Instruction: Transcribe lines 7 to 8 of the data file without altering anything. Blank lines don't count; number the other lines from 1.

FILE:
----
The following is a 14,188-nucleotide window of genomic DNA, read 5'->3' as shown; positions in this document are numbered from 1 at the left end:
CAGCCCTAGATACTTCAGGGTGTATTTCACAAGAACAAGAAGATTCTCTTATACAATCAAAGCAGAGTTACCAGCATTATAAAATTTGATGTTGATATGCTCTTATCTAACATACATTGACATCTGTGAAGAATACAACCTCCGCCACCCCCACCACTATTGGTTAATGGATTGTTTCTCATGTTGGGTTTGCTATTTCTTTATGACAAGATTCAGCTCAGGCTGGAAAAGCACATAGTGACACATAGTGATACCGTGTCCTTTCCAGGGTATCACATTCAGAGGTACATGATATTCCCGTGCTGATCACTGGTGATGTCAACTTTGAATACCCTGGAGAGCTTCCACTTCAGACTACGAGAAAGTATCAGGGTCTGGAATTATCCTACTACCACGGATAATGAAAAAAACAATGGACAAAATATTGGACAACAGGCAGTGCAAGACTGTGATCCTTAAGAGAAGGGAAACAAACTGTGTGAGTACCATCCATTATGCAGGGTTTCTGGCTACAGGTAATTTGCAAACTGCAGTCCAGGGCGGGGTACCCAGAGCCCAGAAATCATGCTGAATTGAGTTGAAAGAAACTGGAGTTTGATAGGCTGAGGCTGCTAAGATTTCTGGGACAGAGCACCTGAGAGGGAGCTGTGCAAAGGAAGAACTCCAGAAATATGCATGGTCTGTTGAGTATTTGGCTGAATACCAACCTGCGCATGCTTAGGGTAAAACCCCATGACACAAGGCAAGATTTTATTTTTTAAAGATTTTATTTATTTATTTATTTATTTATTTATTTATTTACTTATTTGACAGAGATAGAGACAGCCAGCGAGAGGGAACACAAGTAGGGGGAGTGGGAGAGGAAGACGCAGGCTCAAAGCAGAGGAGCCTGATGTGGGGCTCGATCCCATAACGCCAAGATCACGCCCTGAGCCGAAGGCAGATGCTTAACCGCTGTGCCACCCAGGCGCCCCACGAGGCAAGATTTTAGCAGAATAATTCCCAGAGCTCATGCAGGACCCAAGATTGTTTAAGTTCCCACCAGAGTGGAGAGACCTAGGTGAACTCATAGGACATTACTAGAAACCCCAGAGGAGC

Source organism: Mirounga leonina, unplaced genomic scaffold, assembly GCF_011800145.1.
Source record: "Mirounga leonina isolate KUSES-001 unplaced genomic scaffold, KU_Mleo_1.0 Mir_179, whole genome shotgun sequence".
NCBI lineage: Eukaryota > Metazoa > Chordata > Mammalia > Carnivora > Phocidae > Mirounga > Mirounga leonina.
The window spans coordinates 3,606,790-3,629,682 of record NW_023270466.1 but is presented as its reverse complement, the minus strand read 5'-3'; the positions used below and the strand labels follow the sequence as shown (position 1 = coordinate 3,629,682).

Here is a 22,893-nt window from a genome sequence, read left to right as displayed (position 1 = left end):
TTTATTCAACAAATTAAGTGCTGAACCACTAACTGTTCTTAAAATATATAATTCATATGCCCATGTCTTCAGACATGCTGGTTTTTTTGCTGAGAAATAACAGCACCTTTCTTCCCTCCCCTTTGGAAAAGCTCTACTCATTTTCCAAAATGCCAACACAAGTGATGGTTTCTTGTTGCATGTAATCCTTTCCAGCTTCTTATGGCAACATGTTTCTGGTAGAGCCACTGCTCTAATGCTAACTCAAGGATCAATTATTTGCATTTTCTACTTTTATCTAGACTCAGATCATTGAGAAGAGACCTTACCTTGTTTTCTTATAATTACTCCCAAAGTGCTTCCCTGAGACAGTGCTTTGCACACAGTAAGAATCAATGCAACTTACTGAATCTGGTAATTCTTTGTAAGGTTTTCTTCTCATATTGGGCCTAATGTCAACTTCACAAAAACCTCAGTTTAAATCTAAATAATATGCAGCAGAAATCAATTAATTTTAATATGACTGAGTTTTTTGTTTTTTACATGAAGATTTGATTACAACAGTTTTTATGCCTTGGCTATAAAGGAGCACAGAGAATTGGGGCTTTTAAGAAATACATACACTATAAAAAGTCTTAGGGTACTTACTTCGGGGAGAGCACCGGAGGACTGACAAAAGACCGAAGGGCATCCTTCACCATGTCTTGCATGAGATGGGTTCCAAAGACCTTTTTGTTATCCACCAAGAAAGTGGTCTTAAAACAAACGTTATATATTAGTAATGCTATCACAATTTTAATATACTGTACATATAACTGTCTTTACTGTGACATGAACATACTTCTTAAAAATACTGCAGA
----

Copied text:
Here is a 22,893-nt window from a genome sequence, read left to right as displayed (position 1 = left end):
TTTATTCAACAAATTAAGTGCTGAACCACTAACTGTTCTTAAAATATATAATTCATATGCCCATGTCTTCAGACATGCTGGTTTTTTTGCTGAGAAATAACAGCACCTTTCTTCCCTCCCCTTTGGAAAAGCTCTACTCATTTTCCAAAATGCCAACACAAGTGATGGTTTCTTGTTGCATGTAATCCTTTCCAGCTTCTTATGGCAACATGTTTCTGGTAGAGCCACTGCTCTAATGCTAACTCAAGGATCAATTATTTGCATTTTCTACTTTTATCTAGACTCAGATCATTGAGAAGAGACCTTACCTTGTTTTCTTATAATTACTCCCAAAGTGCTTCCCTGAGACAGTGCTTTGCACACAGTAAGAATCAATGCAACTTACTGAATCTGGTAATTCTTTGTAAGGTTTTCTTCTCATATTGGGCCTAATGTCAACTTCACAAAAACCTCAGTTTAAATCTAAATAATATGCAGCAGAAATCAATTAATTTTAATATGACTGAGTTTTTTGTTTTTTACATGAAGATTTGATTACAACAGTTTTTATGCCTTGGCTATAAAGGAGCACAGAGAATTGGGGCTTTTAAGAAATACATACACTATAAAAAGTCTTAGGGTACTTACTTCGGGGAGAGCACCGGAGGACTGACAAAAGACCGAAGGGCATCCTTCACCATGTCTTGCATGAGATGGGTTCCAAAGACCTTTTTGTTATCCACCAAGAAAGTGGTCTTAAAACAAACGTTATATATTAGTAATGCTATCACAATTTTAATATACTGTACATATAACTGTCTTTACTGTGACATGAACATACTTCTTAAAAATACTGCAGA